Currently, the automotive industry lacks worldwide standards to ensure that every device (including car components) is known, authentic, and secure. Connecting a car to the internet happens via chips and code, but despite the critical nature of these components, manufacturers all too often have no visibility into their own supply chain and remain unaware if the open-source code they are using contains malicious elements or if the selected chip is appropriately authenticated to guarantee its safety.

This lack of knowledge means security weaknesses could be present in sub-systems even before they are installed into a vehicle.

Strong embedded security solutions exist

One paramount aspect of security for the automotive industry is ensuring the authenticity of all components throughout the entire supply chain. Manufacturers and suppliers can use PKI-based digital certificates for this purpose. Issued by a trusted Certificate Authority, certificates can be inserted into ECUs to confirm that the component is authentic. In a sense, a digital certificate is like a valid number plate for an IoT device. And like number plates, no car should be allowed on the road without one.

In addition to certificates, an increasing number of auto manufacturers are layering security technologies, such as embedded firewalls, secure boot, and secure firmware updates, into ECUs.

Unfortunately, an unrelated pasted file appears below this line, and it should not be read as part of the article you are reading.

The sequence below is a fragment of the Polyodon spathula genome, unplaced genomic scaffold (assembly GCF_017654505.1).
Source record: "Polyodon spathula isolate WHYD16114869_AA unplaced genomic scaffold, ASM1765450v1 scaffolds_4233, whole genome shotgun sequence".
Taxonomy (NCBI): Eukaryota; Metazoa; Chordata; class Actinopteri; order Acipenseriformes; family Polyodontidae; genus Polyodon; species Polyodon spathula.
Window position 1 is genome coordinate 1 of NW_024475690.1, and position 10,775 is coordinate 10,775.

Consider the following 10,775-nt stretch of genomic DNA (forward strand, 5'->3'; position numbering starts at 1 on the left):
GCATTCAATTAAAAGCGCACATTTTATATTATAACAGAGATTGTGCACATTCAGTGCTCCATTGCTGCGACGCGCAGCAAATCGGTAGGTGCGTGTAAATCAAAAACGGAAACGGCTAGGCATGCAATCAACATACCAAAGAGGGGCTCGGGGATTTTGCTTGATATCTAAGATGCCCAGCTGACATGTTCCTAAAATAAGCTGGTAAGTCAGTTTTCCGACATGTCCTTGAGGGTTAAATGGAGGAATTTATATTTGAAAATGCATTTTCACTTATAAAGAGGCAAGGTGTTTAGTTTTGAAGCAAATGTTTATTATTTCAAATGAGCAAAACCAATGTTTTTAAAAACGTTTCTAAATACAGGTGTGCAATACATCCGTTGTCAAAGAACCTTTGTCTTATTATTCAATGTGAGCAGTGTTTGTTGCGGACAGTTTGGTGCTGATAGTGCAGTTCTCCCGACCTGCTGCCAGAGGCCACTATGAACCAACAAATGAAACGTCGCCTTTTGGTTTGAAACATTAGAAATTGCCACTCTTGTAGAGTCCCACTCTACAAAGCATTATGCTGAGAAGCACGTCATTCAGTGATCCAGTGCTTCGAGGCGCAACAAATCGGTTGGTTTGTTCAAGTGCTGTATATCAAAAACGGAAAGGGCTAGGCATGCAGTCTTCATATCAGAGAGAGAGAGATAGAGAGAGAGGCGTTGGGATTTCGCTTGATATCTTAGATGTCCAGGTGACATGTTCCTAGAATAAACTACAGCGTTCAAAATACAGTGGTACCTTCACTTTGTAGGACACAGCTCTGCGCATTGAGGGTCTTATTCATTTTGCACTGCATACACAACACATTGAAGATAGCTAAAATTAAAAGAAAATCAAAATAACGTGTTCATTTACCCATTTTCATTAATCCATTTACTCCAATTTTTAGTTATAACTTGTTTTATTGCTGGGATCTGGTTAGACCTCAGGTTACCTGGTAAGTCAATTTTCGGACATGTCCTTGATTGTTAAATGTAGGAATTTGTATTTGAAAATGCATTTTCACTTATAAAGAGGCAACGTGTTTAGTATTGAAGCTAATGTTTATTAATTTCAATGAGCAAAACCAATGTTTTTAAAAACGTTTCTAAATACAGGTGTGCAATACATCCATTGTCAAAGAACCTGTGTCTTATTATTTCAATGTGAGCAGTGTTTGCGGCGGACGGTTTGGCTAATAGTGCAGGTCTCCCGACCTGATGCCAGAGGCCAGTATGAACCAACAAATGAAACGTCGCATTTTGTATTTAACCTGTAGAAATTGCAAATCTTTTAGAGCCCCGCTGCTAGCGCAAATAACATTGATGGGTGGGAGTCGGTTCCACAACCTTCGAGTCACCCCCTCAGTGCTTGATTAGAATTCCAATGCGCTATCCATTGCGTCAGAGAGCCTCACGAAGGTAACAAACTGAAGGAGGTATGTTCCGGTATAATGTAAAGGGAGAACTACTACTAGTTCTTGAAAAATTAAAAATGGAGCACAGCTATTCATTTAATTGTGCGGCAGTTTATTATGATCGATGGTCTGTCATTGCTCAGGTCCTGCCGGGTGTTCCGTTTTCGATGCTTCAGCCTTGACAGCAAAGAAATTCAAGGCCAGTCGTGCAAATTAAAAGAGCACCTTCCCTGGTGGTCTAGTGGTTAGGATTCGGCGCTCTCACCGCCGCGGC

Embedded firewalls enable automotive ECU suppliers to enforce filtering rules and detect anomalies in network communications to prevent cyberattacks. Secure boot ensures that the firmware and software running on the car is authentic and has not been modified by hackers. And secure firmware updates allow car manufacturers to patch the firmware for security updates and to add new features via over-the-air updates. Together, these security technologies maximize driver safety and help prevent the loss of intellectual property, disruption of services, and the proliferation of an attack to other systems.

Industry groups have proposed more stringent security requirements for modern vehicles, but vehicle makers are still lagging in their efforts to build strong security into vehicles. Until security technologies are the norm and not the exception, ad hoc security implementations leave the door open for hackers targeting vehicles.

With an ever-increasing number of connected vehicles hitting the road, addressing blatant security failings—now—is imperative. Manufacturers shipping new vehicles should be held accountable for the safety of their product, and resilience to cyberattacks should be an essential factor in their quality controls.

Summary

Automobiles are an essential part of our lives. Imagine what could happen if a cyberterrorist took control of a moving vehicle, or the financial damage that could ensue if a bad actor was to hack an entire fleet of vehicles and prevent them from operating unless a suitable ransom was paid?

When adding new electronic components and features to a complicated device like a car, it is imperative that the system developers ensure the vehicle is resilient to common attacks and includes multiple layers of security. Anything less is simply not good enough—especially for the next generation of smart, autonomous vehicles.